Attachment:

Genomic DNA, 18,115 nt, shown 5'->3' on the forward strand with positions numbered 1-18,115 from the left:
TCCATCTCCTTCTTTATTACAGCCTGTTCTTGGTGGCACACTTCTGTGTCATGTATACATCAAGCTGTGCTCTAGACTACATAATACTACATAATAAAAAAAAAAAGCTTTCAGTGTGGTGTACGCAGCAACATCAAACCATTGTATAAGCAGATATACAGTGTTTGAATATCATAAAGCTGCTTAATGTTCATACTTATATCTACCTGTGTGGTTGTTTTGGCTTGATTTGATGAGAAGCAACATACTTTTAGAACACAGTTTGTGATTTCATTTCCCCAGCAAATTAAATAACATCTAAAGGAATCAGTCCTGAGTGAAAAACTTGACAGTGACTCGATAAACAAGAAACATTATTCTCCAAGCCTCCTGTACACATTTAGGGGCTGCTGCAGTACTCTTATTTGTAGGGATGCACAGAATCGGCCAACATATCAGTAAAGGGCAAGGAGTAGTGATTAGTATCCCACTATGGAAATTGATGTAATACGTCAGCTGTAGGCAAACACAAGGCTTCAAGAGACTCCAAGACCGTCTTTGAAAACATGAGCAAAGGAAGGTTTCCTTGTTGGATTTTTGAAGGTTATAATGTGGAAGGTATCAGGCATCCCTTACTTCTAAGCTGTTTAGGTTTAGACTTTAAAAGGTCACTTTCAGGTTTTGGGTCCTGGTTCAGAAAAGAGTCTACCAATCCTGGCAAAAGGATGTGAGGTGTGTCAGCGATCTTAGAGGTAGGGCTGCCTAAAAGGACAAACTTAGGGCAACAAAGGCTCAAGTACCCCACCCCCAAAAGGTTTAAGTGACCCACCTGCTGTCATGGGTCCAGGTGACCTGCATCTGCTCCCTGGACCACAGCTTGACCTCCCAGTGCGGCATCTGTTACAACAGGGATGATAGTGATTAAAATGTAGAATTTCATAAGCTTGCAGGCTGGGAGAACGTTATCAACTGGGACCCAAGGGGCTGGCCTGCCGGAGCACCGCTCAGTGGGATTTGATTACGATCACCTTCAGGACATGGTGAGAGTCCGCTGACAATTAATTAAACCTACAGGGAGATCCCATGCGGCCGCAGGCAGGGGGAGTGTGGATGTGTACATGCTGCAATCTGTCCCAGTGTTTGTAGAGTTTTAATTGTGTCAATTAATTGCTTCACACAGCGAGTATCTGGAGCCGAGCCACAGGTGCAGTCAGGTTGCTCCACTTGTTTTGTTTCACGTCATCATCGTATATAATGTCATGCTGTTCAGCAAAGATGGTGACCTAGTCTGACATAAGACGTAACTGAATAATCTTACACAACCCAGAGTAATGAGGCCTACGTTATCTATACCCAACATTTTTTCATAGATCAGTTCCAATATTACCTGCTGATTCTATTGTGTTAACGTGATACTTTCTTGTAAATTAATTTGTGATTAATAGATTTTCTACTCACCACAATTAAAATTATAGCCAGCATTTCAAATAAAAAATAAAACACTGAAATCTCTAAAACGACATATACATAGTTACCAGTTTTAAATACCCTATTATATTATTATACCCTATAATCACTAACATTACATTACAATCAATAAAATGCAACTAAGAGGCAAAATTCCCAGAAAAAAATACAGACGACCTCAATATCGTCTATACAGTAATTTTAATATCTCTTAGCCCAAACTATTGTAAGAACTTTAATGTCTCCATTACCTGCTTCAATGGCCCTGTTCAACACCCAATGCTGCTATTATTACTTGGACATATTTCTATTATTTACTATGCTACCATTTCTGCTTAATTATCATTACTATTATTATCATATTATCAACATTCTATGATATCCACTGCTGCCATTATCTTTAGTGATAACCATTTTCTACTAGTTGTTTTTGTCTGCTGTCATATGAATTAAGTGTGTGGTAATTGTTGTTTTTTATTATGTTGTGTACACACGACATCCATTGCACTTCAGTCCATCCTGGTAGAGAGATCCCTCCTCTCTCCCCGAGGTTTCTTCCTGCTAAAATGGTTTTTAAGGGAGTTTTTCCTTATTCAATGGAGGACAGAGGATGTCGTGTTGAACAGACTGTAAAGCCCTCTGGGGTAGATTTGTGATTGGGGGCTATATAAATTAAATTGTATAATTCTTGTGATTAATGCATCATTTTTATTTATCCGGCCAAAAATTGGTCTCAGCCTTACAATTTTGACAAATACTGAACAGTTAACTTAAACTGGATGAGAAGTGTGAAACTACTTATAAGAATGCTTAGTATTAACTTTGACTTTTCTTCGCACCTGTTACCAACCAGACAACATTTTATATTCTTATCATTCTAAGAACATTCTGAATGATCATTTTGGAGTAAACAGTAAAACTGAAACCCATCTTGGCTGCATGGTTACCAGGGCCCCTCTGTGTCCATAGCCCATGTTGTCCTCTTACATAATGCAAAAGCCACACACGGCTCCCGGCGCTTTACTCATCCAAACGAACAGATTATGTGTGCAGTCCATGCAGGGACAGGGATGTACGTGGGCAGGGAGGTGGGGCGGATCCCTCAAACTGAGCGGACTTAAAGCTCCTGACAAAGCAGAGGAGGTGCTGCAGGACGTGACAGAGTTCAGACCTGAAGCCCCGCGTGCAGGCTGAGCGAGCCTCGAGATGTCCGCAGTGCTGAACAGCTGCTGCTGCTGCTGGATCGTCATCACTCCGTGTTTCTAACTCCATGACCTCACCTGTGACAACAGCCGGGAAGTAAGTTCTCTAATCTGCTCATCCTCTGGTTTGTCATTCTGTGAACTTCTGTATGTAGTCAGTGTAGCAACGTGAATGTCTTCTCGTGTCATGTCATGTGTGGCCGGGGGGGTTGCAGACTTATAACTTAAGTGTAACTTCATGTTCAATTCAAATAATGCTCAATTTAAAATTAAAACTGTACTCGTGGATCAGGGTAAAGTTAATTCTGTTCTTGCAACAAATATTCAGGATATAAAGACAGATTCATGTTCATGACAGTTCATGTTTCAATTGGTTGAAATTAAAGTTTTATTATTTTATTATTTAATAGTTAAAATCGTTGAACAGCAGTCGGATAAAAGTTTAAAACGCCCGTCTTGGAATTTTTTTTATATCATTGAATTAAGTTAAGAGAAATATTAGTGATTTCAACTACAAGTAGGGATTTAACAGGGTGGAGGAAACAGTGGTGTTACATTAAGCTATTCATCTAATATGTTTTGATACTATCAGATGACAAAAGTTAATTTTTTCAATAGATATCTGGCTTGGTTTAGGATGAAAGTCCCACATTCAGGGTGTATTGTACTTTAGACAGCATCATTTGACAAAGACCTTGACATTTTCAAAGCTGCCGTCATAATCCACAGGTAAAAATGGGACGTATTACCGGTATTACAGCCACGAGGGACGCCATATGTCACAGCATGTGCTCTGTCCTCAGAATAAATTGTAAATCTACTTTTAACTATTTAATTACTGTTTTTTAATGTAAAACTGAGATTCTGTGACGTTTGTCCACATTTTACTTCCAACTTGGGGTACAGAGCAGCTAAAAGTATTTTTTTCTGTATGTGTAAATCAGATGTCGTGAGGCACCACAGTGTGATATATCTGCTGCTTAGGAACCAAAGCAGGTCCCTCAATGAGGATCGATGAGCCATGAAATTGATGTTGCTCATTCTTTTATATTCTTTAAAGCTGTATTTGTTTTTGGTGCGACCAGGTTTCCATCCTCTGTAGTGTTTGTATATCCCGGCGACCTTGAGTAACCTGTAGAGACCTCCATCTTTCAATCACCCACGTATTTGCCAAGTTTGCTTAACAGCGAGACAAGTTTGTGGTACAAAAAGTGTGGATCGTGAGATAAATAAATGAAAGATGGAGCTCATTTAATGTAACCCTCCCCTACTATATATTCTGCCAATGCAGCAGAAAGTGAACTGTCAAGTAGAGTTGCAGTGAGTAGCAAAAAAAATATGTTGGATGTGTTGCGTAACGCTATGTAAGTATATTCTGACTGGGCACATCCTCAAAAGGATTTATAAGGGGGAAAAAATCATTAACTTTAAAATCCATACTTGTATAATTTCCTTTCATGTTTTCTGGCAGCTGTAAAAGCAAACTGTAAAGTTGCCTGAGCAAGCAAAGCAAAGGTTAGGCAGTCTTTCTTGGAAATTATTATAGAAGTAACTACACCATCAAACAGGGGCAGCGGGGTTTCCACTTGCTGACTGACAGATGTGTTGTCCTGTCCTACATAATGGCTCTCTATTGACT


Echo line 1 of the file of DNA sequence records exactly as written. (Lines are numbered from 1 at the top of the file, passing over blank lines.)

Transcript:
Genomic DNA, 18,115 nt, shown 5'->3' on the forward strand with positions numbered 1-18,115 from the left: